Over the medium term, consolidated government spending totals R6,3 trillion as things stand. That is ... [Inaudible.] Our priorities are education, social development and health. These receive R3 trillion over the next three years. Approximately half of noninterest spending goes to national government and the other half to provinces and municipalities.



We have achieved many social gains over the past


25 years. Our social spending programmes can be sustained over the long term provided we make reasonable and prudent choices.



On our current trajectory, by the end of the three-year framework, debt service costs will be bigger than spending on health and economic development.





Our problem is that we spend more than we earn. It is as simple as that. How will we fix it? We are a leadership. We are not a complaining society. [Interjections.]



To stabilise debt, government will target a primary balance by 2022-23. A primary balance means that ... [Interjections.] ... you must ... your revenue and your expenditure ... that must give you a number of zero per cent.



The LEADER OF THE OPPOSITION: Tell them, not me.



The MINISTER OF FINANCE: No, I’m helping you because I can see you’re struggling. [Laughter.] [Applause.] The target measure excludes support to Eskom because that is part of a separate process.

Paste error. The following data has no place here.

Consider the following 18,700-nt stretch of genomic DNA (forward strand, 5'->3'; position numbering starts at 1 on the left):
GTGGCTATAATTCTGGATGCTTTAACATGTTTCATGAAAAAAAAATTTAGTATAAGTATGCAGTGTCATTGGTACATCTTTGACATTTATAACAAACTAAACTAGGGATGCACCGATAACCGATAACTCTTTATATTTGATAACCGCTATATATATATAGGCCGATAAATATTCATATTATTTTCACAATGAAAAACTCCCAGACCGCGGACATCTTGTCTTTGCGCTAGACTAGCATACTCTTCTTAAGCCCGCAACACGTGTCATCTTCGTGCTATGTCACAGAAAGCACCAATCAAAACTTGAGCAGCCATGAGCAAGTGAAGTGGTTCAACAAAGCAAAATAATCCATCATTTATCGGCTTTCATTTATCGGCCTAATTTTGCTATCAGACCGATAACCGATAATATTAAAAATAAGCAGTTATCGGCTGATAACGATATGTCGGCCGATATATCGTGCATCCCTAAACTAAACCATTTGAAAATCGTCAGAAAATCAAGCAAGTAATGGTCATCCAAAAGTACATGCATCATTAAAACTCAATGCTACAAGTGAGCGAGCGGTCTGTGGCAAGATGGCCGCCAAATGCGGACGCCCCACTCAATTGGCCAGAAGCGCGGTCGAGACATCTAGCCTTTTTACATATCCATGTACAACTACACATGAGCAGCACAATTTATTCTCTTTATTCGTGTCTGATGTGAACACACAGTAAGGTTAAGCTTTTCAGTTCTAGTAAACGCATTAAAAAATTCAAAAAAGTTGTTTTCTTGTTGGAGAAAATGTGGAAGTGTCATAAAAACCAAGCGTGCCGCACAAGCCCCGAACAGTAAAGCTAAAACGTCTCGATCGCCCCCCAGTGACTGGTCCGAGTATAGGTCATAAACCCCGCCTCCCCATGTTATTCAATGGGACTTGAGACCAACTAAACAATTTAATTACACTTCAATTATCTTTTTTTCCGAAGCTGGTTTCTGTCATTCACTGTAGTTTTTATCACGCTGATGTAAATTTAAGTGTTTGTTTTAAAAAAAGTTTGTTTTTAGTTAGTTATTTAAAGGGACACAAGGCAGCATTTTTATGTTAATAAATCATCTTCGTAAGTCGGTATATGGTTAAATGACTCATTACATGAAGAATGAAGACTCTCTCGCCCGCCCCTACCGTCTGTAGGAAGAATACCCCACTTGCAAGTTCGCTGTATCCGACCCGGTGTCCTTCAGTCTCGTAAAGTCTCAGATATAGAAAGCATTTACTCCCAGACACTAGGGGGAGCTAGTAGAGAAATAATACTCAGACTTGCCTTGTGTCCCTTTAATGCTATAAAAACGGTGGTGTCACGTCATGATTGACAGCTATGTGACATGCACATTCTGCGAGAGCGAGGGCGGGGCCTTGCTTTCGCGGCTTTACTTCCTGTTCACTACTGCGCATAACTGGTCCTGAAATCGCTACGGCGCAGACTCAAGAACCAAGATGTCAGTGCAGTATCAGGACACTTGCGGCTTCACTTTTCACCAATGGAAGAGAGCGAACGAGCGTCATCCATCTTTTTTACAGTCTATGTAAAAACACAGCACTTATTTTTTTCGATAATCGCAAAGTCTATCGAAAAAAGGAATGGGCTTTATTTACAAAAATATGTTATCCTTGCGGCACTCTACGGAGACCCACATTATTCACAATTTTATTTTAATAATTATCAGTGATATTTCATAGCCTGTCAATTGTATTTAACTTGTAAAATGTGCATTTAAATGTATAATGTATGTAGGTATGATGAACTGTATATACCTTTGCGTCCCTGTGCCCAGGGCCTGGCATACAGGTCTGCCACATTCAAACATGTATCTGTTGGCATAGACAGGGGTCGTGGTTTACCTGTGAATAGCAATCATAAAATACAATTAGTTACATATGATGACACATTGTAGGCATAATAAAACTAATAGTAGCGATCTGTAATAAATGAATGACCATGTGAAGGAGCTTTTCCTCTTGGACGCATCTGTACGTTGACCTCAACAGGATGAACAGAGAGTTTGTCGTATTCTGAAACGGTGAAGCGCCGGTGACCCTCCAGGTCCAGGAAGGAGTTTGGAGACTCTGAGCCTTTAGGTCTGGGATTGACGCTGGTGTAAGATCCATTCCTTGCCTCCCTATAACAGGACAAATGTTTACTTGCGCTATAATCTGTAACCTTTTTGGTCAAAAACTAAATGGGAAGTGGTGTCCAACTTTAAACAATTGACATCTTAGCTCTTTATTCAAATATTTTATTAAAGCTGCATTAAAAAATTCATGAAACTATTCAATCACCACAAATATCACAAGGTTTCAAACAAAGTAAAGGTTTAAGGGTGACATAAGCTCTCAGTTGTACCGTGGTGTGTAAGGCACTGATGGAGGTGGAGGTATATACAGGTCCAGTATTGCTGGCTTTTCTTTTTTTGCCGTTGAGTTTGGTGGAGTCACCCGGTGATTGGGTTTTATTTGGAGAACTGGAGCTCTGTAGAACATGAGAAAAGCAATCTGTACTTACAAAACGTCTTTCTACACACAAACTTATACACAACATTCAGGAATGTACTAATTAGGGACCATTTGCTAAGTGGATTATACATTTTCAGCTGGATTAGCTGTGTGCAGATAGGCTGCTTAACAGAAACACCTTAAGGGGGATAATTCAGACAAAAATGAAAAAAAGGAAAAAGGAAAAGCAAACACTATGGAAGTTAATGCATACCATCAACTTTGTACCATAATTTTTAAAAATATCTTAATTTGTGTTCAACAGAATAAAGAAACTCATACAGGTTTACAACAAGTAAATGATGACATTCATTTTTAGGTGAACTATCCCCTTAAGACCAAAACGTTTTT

As a first step, we have identified spending reductions of R21 billion in 2020-21 and R29 billion in 2021-22, mostly and unfortunately in the area of goods and services, and transfers. In addition, noninterest spending in the outer years of the framework is constrained in line with consumer price inflation. That said, if we want to achieve our target, we will need to find additional measures in excess of R150 billion over the next three years or about R50 billion a year.



How would we do this? We will need to deal with the challenges of the wage bill, SOCs, executive remuneration and benefits, and fiscal leakages.



In the review accompanying this statement, we set out a detailed analysis of spending on public-sector wages. It shows that ... This is an interesting figure actually. It shows that 29 000 public servants, plus members of the national executive, Members of Parliament, members of provincial executives, and so forth, each earned more than R1 million last year. So they’ve become millionaires. [Interjections.] This is more than double the number of civil servants earning more than R1 million in 2006-07. So when members of the DA shout up and down, you must know that it is because they are concerned about their status. [Interjections.]



The average wage increase across government was 6,8% in 2018-19 or 2,2% above inflation. After adjusting for inflation, the average government wage has risen by

66% in the last 10 years. We look forward to robust discussions in the relevant bargaining structures and



with other stakeholders to achieve a sustainable solution. We are all in this together. [Interjections.]



In the same breath, we would like to send a message to SOCs, public entities and the private sector, the boards of directors and executive management, on compensation and benefits which must be managed downwards.